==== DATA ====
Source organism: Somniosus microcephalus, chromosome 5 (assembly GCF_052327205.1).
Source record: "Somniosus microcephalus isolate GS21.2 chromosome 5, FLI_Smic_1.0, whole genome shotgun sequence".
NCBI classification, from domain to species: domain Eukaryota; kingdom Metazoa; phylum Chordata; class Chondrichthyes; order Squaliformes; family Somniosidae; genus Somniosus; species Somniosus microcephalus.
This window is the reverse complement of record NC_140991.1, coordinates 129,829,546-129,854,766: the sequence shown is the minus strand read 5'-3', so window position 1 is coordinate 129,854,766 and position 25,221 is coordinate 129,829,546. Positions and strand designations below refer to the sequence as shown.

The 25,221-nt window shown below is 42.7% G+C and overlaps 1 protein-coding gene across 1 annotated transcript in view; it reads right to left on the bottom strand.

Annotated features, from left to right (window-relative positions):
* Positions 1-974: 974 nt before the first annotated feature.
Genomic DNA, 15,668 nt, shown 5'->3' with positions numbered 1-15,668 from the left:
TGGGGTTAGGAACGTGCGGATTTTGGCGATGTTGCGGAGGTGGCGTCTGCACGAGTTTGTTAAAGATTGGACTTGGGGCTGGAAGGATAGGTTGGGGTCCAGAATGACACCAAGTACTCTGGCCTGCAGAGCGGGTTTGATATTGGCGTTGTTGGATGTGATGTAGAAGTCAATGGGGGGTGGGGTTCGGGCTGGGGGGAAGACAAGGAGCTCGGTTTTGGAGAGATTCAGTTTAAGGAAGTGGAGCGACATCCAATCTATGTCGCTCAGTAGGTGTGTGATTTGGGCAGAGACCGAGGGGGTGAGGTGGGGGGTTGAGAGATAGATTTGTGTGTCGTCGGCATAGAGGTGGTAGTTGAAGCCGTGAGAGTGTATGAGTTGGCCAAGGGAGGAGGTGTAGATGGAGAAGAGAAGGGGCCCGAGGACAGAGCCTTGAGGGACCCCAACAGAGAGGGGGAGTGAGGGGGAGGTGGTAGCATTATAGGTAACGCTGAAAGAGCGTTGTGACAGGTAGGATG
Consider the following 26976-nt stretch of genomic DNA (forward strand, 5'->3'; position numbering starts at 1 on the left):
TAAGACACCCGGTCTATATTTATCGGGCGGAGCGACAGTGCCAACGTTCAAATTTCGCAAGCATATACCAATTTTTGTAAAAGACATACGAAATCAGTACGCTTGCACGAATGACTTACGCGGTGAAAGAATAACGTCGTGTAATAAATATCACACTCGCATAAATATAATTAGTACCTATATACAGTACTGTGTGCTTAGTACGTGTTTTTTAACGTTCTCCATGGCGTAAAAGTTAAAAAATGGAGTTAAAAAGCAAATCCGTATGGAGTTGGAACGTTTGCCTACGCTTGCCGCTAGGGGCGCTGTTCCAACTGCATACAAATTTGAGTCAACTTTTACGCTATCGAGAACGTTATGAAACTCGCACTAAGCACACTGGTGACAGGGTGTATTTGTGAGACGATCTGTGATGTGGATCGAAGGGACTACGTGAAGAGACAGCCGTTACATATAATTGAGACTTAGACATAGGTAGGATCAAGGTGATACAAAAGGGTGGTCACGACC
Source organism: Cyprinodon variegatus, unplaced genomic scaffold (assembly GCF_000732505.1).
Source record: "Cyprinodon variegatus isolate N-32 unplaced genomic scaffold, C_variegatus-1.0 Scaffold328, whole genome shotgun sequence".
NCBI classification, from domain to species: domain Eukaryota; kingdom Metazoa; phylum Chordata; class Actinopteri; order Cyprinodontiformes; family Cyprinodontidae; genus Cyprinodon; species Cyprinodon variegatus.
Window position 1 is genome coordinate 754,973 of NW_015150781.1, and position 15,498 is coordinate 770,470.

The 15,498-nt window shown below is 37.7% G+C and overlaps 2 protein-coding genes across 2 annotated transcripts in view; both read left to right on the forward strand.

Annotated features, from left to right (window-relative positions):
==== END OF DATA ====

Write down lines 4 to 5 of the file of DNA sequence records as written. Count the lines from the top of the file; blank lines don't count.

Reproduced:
This window is the reverse complement of record NC_140991.1, coordinates 129,829,546-129,854,766: the sequence shown is the minus strand read 5'-3', so window position 1 is coordinate 129,854,766 and position 25,221 is coordinate 129,829,546. Positions and strand designations below refer to the sequence as shown.

The 25,221-nt window shown below is 42.7% G+C and overlaps 1 protein-coding gene across 1 annotated transcript in view; it reads right to left on the bottom strand.